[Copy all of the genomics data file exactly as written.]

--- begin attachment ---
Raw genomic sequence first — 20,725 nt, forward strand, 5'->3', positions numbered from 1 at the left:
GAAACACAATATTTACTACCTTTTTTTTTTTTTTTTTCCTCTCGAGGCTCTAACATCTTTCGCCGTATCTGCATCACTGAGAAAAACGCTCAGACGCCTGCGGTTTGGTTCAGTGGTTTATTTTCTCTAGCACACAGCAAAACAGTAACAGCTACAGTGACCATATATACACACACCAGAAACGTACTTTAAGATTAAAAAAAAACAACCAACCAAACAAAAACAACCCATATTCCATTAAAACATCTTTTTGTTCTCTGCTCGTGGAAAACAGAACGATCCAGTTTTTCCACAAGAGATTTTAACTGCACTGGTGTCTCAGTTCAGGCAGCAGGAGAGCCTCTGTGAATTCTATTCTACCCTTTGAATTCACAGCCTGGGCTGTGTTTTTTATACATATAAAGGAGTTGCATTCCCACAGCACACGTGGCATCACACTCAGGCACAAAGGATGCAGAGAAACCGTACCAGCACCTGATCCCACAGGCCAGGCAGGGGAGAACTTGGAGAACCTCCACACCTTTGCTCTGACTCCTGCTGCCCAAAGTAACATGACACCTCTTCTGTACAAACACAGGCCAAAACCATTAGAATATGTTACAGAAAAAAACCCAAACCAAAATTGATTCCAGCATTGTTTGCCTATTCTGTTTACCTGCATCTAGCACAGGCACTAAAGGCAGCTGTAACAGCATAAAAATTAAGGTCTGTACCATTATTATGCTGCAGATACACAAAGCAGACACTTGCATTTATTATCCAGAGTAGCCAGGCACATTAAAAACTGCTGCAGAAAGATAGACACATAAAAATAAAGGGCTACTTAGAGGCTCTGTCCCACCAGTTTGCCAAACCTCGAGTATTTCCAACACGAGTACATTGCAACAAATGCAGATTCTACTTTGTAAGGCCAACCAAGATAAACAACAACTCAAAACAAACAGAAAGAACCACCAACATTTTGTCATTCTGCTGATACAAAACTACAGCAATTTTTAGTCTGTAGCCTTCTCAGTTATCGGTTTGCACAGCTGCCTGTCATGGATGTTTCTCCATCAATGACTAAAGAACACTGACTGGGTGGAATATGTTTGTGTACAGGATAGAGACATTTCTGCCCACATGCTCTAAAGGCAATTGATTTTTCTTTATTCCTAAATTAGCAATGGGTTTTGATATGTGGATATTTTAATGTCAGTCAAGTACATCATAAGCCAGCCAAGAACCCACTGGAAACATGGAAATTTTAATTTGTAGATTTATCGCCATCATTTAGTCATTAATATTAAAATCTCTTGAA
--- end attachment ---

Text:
Raw genomic sequence first — 20,725 nt, forward strand, 5'->3', positions numbered from 1 at the left:
GAAACACAATATTTACTACCTTTTTTTTTTTTTTTTTCCTCTCGAGGCTCTAACATCTTTCGCCGTATCTGCATCACTGAGAAAAACGCTCAGACGCCTGCGGTTTGGTTCAGTGGTTTATTTTCTCTAGCACACAGCAAAACAGTAACAGCTACAGTGACCATATATACACACACCAGAAACGTACTTTAAGATTAAAAAAAAACAACCAACCAAACAAAAACAACCCATATTCCATTAAAACATCTTTTTGTTCTCTGCTCGTGGAAAACAGAACGATCCAGTTTTTCCACAAGAGATTTTAACTGCACTGGTGTCTCAGTTCAGGCAGCAGGAGAGCCTCTGTGAATTCTATTCTACCCTTTGAATTCACAGCCTGGGCTGTGTTTTTTATACATATAAAGGAGTTGCATTCCCACAGCACACGTGGCATCACACTCAGGCACAAAGGATGCAGAGAAACCGTACCAGCACCTGATCCCACAGGCCAGGCAGGGGAGAACTTGGAGAACCTCCACACCTTTGCTCTGACTCCTGCTGCCCAAAGTAACATGACACCTCTTCTGTACAAACACAGGCCAAAACCATTAGAATATGTTACAGAAAAAAACCCAAACCAAAATTGATTCCAGCATTGTTTGCCTATTCTGTTTACCTGCATCTAGCACAGGCACTAAAGGCAGCTGTAACAGCATAAAAATTAAGGTCTGTACCATTATTATGCTGCAGATACACAAAGCAGACACTTGCATTTATTATCCAGAGTAGCCAGGCACATTAAAAACTGCTGCAGAAAGATAGACACATAAAAATAAAGGGCTACTTAGAGGCTCTGTCCCACCAGTTTGCCAAACCTCGAGTATTTCCAACACGAGTACATTGCAACAAATGCAGATTCTACTTTGTAAGGCCAACCAAGATAAACAACAACTCAAAACAAACAGAAAGAACCACCAACATTTTGTCATTCTGCTGATACAAAACTACAGCAATTTTTAGTCTGTAGCCTTCTCAGTTATCGGTTTGCACAGCTGCCTGTCATGGATGTTTCTCCATCAATGACTAAAGAACACTGACTGGGTGGAATATGTTTGTGTACAGGATAGAGACATTTCTGCCCACATGCTCTAAAGGCAATTGATTTTTCTTTATTCCTAAATTAGCAATGGGTTTTGATATGTGGATATTTTAATGTCAGTCAAGTACATCATAAGCCAGCCAAGAACCCACTGGAAACATGGAAATTTTAATTTGTAGATTTATCGCCATCATTTAGTCATTAATATTAAAATCTCTTGAA